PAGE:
Nine Inch Nails – Hesitation Marks

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2013 is proving to be an amazing year for the return of artists who first rose to fame in previous decades. For electronic tinged music, this is especially so. Earlier this year we saw the unexpected return of David Bowie, with a strong album that brought to mind his “Berlin Trilogy” musically and visually (that cropped cover of the Heroes album is a conversation starter). The Pet Shop Boys followed suit a few months later by delivering their strongest album in years, a hard-hitting, beat heavy masterpiece. It only figures that with the 70’s and 80’s represented this year, the final part of the trilogy would be filled with a band who really took off in the 90’s, Nine Inch Nails.

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Black Reindeer – all is good

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“a massacre of the epic – a locked-on pleasure-seeking doom-laden machine gun charge through modern society, and its intense mediocrity and distasteful recent past – beautifully massive in all departments and a right royal fuck-you fingers up to all that is top of the pops” – blurb about the new Black Reindeer album on Stephen Jones’ Bandcamp website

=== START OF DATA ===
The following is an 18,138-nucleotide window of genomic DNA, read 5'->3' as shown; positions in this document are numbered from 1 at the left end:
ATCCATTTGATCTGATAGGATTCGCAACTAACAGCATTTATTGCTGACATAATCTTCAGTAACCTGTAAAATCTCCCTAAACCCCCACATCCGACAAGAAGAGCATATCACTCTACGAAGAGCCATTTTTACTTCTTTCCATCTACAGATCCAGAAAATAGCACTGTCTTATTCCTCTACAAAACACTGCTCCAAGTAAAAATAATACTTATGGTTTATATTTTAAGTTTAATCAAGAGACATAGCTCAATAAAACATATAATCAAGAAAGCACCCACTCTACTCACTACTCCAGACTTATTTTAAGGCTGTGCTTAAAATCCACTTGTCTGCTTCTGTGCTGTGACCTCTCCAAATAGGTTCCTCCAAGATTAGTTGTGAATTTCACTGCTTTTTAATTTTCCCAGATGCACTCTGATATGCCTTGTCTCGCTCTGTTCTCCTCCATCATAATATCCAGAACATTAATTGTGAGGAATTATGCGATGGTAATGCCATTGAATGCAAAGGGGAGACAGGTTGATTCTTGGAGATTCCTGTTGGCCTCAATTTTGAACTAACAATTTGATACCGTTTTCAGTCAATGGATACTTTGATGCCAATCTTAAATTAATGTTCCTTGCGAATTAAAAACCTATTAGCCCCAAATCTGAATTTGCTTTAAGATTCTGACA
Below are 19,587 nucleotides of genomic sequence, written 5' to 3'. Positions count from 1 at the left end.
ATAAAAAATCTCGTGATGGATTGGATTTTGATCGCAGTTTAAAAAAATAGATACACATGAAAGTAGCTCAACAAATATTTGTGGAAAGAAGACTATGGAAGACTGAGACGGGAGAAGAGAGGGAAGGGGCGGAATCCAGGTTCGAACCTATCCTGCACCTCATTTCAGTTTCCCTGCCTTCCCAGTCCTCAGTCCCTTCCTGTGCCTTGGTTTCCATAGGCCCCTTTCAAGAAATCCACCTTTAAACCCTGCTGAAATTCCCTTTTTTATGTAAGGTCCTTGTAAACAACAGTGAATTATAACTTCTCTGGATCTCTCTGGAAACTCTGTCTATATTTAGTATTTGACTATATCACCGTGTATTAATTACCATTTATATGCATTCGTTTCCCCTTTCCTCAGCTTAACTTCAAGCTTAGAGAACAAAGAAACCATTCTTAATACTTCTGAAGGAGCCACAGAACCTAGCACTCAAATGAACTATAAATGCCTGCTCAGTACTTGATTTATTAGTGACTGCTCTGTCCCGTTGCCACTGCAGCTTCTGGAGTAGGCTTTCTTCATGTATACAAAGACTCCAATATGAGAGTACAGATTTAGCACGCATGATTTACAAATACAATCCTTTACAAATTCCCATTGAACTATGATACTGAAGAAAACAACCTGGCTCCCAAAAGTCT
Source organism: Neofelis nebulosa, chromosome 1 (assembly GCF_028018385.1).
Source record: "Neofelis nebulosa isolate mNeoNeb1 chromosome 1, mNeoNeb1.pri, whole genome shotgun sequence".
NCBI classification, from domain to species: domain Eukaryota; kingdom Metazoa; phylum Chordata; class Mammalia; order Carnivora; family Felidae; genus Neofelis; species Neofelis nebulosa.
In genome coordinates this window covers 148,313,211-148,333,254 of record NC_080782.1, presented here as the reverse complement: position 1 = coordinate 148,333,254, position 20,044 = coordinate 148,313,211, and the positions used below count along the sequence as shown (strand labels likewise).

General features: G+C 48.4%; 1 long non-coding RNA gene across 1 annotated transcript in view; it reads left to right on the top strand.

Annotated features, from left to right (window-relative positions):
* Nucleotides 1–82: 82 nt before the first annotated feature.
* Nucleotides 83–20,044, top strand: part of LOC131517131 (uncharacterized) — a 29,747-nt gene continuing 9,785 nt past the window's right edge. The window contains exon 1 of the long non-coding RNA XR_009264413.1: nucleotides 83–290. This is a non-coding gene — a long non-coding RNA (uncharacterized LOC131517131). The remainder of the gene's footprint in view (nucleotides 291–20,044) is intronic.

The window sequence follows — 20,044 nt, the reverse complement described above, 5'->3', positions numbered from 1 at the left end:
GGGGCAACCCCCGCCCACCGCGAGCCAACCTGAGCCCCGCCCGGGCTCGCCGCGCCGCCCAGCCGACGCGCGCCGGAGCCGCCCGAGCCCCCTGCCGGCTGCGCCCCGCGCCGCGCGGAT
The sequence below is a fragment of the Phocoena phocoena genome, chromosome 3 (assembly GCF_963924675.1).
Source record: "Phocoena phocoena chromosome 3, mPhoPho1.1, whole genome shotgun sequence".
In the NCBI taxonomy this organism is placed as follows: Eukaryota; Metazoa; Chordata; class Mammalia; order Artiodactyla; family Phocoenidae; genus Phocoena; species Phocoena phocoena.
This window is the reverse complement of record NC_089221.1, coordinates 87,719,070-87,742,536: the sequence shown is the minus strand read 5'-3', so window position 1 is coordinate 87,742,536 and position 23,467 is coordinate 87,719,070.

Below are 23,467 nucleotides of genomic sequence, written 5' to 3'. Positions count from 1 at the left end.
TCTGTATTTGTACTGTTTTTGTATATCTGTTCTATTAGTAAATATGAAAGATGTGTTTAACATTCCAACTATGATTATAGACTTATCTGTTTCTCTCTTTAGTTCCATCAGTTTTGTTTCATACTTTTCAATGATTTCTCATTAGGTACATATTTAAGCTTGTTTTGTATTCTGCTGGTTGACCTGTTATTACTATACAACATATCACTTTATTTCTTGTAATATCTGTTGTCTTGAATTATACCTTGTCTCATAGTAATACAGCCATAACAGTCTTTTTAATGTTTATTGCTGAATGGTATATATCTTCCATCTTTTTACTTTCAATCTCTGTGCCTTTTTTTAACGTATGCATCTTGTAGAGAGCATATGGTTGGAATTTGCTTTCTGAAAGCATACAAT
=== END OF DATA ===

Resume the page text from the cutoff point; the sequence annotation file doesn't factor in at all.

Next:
In the mid 90’s it seemed I was chasing down a new Britpop band every other day. It gave me a chance to feel like I was part of a scene and stand around with a few million other outsiders, secure in the knowledge that our chart topping bands were a treasured secret. In those days I relied on import magazines from the UK to give me news about up and coming bands (still do, to a lesser extent). A statement about a Babybird release in the UK music magazine Q caught my eye, comparing the act to The Divine Comedy and Neil Hannon. I made the trek to 3rd Street Jazz in Philadelphia and managed to secure an original copy of one of the 1st lo-fi albums. Nothing like The Divine Comedy to be honest – but it began a life long pursuit of buying anything Stephen Jones released. This has involved Babybird, Death of the Neighbourhood, albums released under his own name, and his latest project – Black Reindeer.

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